One quick bit of advice before we get started.
With all the fires in California this week, it’s important to note that wildfire smoke can cause problems ranging from allergies and irritated eyes to lasting lung damage.
So if you can smell smoke, don’t ride. If you have to ride, wear a mask.
And stop by your local hardware store or pharmacy to get one that really works.
Your lungs will thank you.
File this one under you’ve got to be kidding.
An op-ed in the Orange County Register makes some of the most blatant auto-centric, traffic safety denier arguments for the preservation of automotive hegemony we’ve yet seen.
Starting with the photo and captions of the “recent” road diets in Playa Del Rey.
LA Department of Transportation crews began restoring a second eastbound lane of traffic on Culver Boulevard between Nicholson Street and Jefferson Boulevard in Playa Del Rey while adding bollards as barriers to protect new bike/walk lanes. A recent “road diet” caused gridlock and backlash from commuters. Work is expected to be complete by Monday morning commute. Photo by Robert Casillas, Daily Breeze/SCNG
Only problem is, those road diets and bike lanes were removed two year ago. after climate friendly progressive mayor had them unceremoniously yanked out.
Evidently, it’s taken LADOT a long damn time to finish the work.
Or maybe our friendly neighborhood traffic safety denier authors — one a senior fellow with the Cato Institute, which is funded by the anti-transit Koch Brothers, the other an attorney and member of traffic safety denier pressure group Keep LA Moving — didn’t bother to do even the most basic fact checking.
Or maybe just didn’t care.
As demonstrated by their lead paragraphs, repeating the myth that a recent road diet prevented the evacuation of Paradise CA, leading to the deaths of 86 people.
Except it’s not true, according to the town’s mayor.
Mayor Jody Jones said Tuesday that the evacuation of Paradise, begun at 7:46 a.m Nov. 8, was complete by 3 p.m. Residents who arrived at a shelter in Oroville said the 16-mile exodus took 2½ hours, better than the three-hour evacuation in 2008 that sparked the Butte County Grand Jury’s investigation.
“I don’t believe that it really mattered,” Jones said of the changes made on Skyway. “I don’t think there’s any town in the world prepared with a roadway infrastructure that could evacuate their entire town all at once. They’re just not built to do that.”
The evacuation route took half an hour less than the same journey ten years earlier — six years before the road was even installed.
Then there’s this whopper.
The mass-produced automobile is one of the greatest inventions in American history because it brought both physical and economic mobility to the masses. These benefits were accompanied by pollution and safety issues, but such problems have dramatically declined. Cars today are 99 percent cleaner than cars in 1970, and fatality rates per 100 million vehicle miles have declined more than 75 percent.
Ask anyone who rides a bike or walks if they feel safer on the streets.
Never mind that this great invention they cite is literally one of the least efficient ways to move human beings from one place to another. And has the entire world on the brink of a climate disaster.
But hey, they’re not as bad as they used to be, right?
Or how about this?
The numbers reveal that fatalities plummeted 21 percent after the 2008 financial crisis. This was because total driving fell by 2.3 percent, reducing congestion and apparently increasing safety. When driving and congestion increased again during the economic recovery, fatalities also increased, though not by as much as they had declined.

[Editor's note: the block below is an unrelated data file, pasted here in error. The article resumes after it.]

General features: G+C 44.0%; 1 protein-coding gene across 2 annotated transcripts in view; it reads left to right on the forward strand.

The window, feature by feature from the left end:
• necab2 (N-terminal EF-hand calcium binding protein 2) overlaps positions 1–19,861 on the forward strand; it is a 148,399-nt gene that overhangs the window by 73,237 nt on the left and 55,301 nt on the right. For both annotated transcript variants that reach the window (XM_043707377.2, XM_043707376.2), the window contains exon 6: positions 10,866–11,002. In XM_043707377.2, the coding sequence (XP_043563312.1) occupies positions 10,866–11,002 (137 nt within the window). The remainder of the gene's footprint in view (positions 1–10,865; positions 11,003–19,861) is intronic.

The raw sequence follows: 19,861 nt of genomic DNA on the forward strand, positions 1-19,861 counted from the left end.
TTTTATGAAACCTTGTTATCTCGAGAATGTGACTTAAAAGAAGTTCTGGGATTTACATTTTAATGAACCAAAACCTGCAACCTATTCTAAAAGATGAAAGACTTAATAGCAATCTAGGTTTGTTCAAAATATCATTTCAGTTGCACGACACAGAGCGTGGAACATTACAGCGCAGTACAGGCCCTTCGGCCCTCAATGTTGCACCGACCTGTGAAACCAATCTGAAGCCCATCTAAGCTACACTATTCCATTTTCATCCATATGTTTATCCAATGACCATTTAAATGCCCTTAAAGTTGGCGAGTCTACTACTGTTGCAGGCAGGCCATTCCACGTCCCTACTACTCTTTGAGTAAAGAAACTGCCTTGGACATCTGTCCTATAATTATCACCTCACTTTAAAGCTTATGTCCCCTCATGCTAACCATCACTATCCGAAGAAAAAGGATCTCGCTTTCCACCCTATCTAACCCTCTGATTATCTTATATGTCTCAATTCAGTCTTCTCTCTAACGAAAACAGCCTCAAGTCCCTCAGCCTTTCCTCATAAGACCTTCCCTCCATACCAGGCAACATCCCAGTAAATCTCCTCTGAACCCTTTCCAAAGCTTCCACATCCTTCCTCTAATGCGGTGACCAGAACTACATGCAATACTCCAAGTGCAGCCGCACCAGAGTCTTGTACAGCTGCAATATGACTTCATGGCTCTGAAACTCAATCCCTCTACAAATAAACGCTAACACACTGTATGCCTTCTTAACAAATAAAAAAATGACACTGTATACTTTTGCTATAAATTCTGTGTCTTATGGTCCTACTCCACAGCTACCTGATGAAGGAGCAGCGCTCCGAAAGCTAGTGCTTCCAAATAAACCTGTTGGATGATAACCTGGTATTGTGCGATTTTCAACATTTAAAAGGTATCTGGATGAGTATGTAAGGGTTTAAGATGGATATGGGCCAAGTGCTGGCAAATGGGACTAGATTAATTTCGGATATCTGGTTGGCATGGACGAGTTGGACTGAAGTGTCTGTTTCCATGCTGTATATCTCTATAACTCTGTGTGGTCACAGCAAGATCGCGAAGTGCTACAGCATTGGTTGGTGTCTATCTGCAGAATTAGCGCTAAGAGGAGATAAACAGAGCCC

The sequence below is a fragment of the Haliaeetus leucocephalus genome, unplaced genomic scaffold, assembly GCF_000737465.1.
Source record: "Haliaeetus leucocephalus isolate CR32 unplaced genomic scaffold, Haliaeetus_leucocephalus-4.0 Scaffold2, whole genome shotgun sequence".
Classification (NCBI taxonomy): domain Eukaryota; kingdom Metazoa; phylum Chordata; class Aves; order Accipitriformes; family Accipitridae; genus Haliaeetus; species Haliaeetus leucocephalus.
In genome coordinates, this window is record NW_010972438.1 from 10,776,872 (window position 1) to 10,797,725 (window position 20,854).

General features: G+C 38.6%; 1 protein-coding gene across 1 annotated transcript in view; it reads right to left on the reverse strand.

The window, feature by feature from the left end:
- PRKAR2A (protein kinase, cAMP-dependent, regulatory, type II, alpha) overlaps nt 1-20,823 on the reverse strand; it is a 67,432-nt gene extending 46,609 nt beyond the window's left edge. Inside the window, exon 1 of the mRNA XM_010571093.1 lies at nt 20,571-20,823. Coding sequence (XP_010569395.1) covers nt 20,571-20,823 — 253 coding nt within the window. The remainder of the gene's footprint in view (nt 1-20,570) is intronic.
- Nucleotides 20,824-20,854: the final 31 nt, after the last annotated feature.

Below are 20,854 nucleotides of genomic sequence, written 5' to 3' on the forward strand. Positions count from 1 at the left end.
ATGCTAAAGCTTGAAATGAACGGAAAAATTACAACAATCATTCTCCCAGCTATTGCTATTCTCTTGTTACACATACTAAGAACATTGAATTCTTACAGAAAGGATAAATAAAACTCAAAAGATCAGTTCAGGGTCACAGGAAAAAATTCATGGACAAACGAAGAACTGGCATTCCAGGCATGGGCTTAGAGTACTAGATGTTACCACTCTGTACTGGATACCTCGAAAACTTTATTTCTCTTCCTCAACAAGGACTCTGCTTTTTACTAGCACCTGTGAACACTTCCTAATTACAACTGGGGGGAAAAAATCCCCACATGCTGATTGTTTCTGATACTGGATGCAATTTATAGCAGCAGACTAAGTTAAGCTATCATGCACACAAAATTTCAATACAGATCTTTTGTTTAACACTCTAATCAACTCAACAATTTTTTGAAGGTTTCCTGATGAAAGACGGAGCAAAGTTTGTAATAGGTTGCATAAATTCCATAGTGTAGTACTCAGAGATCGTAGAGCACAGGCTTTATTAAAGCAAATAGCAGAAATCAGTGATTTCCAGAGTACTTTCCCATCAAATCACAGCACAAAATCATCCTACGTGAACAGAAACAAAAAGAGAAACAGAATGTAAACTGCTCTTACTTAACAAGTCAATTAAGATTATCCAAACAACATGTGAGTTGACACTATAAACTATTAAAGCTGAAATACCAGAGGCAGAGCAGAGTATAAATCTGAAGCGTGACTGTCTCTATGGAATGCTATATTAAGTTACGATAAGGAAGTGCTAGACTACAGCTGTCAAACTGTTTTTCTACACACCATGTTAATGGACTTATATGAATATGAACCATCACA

This suggests that small reductions in traffic congestion can save many lives. Congestion especially makes intersections and streets more dangerous for pedestrians and cyclists.
However, there is a much better case to be made that while congestion may increase the risk of collisions, the severity of crashes decreases along with the decrease in speeds.
As we’ve seen in LA, the risk of traffic fatalities actually increases dramatically when streets are less congested, enabling drivers to speed and drive more aggressively.
Studies have found that for every pedestrian whose life might be saved by slowing traffic, anywhere from 35 to 85 people will die from sudden cardiac arrest due to delayed emergency response. This doesn’t even count other medical emergencies, structure fires, or other emergency service needs.
Someone please show us these studies, because they defy all comprehension.
Or maybe the Federal Highway Administration has no idea what they’re talking about when they say that not only do road diets not slow down emergency response times, they can actually improve them.
Then our traffic safety denier guides bring it down to the local level, LA style.
Los Angeles installed a road diet on Venice Boulevard, a tsunami, fire, and earthquake evacuation route, converting two of six traffic lanes into bicycle lanes. Auto traffic declined yet bicycle-auto accidents increased, a problem worsened by the difficulty emergency vehicles had in reaching injured cyclists.
Which is funny, since the road diet on Venice Blvd, aka the Mar Vista Great Streets project, actually reduced injury collisions involving people on bicycles, while eliminating severe injury collisions.
And average response times for the Mar Vista fire station are just 30 seconds longer than the citywide average.
Yes, every second matters. But clearly, the roads aren’t as congested and impassible as they would have us believe.
Let’s end on this note.
Calculations using the Department of Transportation’s National Transit Database reveal that transit in Los Angeles and most cities not named New York uses more energy and emits more greenhouse gases per passenger mile than the average car or SUV. Autos use even more energy and pollute the most in congested traffic, so increasing congestion or forcing people onto transit are the wrong ways to protect the environment.
The solution is not to force people to keep driving, which has already resulted in ever increasing traffic congestion virtually everywhere, with or without road diets.
It’s to provide viable alternatives to driving in order to get more of those cars, trucks and SUVs off the road. And the way to do that is by making bicycling, walking and transit safer, more pleasant and more efficient.
Not by doing the exact opposite.
Note: I debunked many of these and other similar myths by the Keep LA Moving half of these traffic safety denier authors in a response to his equally wacky Wall Street Journal op-ed earlier this year.
Sadly, it’s clear they’ll still get a platform, though, as long as newspapers keep excluding opinion pieces from any form of fact checking.
David Drexler forwards news of a stolen bicycle returned to its owner, despite being taken across the border into Mexico.
Thanks in part to Bike Index.
BIKE INDEX AIDS IN RARE CROSS-BORDER RECOVERY
|San Diego, Coronado, and Tijuana police forces collaborate expertly after receiving a tip on Bike Index to recover this $6,000 bicycle.